Lymphoma affords an opportunity for therapy based on the signals that control lymphocyte survival and proliferation. The therapy of lymphoma has been dramatically changed by the advent of Rituxan, a passively administered monoclonal antibody against CD20 antigen ubiquitous on B-cells. Active immunotherapy is also being tested in lymphoma (allogeneic transplantation). Vaccination of patients against the unique idiotype expressed by the tumor specific B cell receptor can induce anti-tumor immune responses. But Phase III trials failed to show a benefit in PFS compared to the vaccine ingredients alone. As an alternative we have developed a novel and more practical immunotherapy approach that we call in situ vaccination. We combine tumor cell killing at a single site of lymphoma with direct intralesional injection of a ligand for toll like receptor 9 (TLR9) to induce the up-regulation of costimulatory molecules on the tumor cells and on the infiltrating host antigen presenting cells. This results in a T cell immune response by the host that can eliminate metastatic disease in animal models. Based on the results of our preclinical animal model, we hypothesize that by using an antibody against CTLA4, we can further enhance this therapeutic immune response. Here we propose to test this novel vaccine concept in patients with lymphoma.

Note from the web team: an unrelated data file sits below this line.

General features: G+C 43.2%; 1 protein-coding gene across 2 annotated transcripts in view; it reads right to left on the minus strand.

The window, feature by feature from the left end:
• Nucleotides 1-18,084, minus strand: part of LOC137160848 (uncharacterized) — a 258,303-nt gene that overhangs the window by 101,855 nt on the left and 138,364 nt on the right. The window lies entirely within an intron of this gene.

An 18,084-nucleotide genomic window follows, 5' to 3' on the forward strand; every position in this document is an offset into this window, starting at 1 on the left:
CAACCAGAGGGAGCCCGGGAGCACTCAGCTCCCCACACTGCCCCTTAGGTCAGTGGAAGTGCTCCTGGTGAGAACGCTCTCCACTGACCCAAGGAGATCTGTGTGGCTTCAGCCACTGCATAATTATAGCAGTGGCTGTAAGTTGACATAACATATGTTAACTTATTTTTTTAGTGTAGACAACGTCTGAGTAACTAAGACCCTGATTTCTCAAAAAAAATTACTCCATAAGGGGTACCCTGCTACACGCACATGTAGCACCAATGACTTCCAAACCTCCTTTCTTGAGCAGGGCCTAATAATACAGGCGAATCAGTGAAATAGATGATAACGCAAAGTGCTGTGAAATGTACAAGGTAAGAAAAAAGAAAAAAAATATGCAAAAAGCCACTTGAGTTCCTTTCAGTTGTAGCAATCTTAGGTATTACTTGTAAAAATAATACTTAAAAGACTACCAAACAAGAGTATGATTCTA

The success of Rituxan has highlighted immune therapy for lymphoma. We have now shown that lymphoma can be cured in an animal model by a T cell immune response induced by injection of immunostimulatory TLR ligands directly into the tumor (in situ vaccination). The immune response eliminates tumor cells throughout the body. In our preclinical model we have further shown that the addition of an antibody against CTLA4 we can make this vaccine maneuver even more powerful. If our proposed trial in humans with lymphoma is successful, we may have a new principle of immune therapy for many kinds of cancer.